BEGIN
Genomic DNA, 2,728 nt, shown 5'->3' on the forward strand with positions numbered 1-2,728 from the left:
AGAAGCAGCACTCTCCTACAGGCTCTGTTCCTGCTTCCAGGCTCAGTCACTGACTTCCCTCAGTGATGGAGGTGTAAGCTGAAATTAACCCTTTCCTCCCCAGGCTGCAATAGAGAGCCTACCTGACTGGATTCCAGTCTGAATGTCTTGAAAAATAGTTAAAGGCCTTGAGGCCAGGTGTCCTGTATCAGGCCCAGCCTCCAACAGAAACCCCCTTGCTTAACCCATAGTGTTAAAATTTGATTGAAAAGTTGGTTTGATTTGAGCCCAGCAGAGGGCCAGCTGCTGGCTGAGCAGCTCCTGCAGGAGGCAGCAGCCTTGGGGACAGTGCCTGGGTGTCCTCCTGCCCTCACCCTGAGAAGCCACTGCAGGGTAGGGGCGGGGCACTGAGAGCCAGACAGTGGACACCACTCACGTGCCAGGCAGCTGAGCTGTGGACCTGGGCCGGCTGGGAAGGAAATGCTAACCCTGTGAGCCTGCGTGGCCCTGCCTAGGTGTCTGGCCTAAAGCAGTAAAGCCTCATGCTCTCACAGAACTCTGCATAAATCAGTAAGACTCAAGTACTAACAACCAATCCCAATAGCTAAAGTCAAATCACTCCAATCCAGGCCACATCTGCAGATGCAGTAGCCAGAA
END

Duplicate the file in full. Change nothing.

Genomic DNA, 2,728 nt, shown 5'->3' on the forward strand with positions numbered 1-2,728 from the left:
AGAAGCAGCACTCTCCTACAGGCTCTGTTCCTGCTTCCAGGCTCAGTCACTGACTTCCCTCAGTGATGGAGGTGTAAGCTGAAATTAACCCTTTCCTCCCCAGGCTGCAATAGAGAGCCTACCTGACTGGATTCCAGTCTGAATGTCTTGAAAAATAGTTAAAGGCCTTGAGGCCAGGTGTCCTGTATCAGGCCCAGCCTCCAACAGAAACCCCCTTGCTTAACCCATAGTGTTAAAATTTGATTGAAAAGTTGGTTTGATTTGAGCCCAGCAGAGGGCCAGCTGCTGGCTGAGCAGCTCCTGCAGGAGGCAGCAGCCTTGGGGACAGTGCCTGGGTGTCCTCCTGCCCTCACCCTGAGAAGCCACTGCAGGGTAGGGGCGGGGCACTGAGAGCCAGACAGTGGACACCACTCACGTGCCAGGCAGCTGAGCTGTGGACCTGGGCCGGCTGGGAAGGAAATGCTAACCCTGTGAGCCTGCGTGGCCCTGCCTAGGTGTCTGGCCTAAAGCAGTAAAGCCTCATGCTCTCACAGAACTCTGCATAAATCAGTAAGACTCAAGTACTAACAACCAATCCCAATAGCTAAAGTCAAATCACTCCAATCCAGGCCACATCTGCAGATGCAGTAGCCAGAA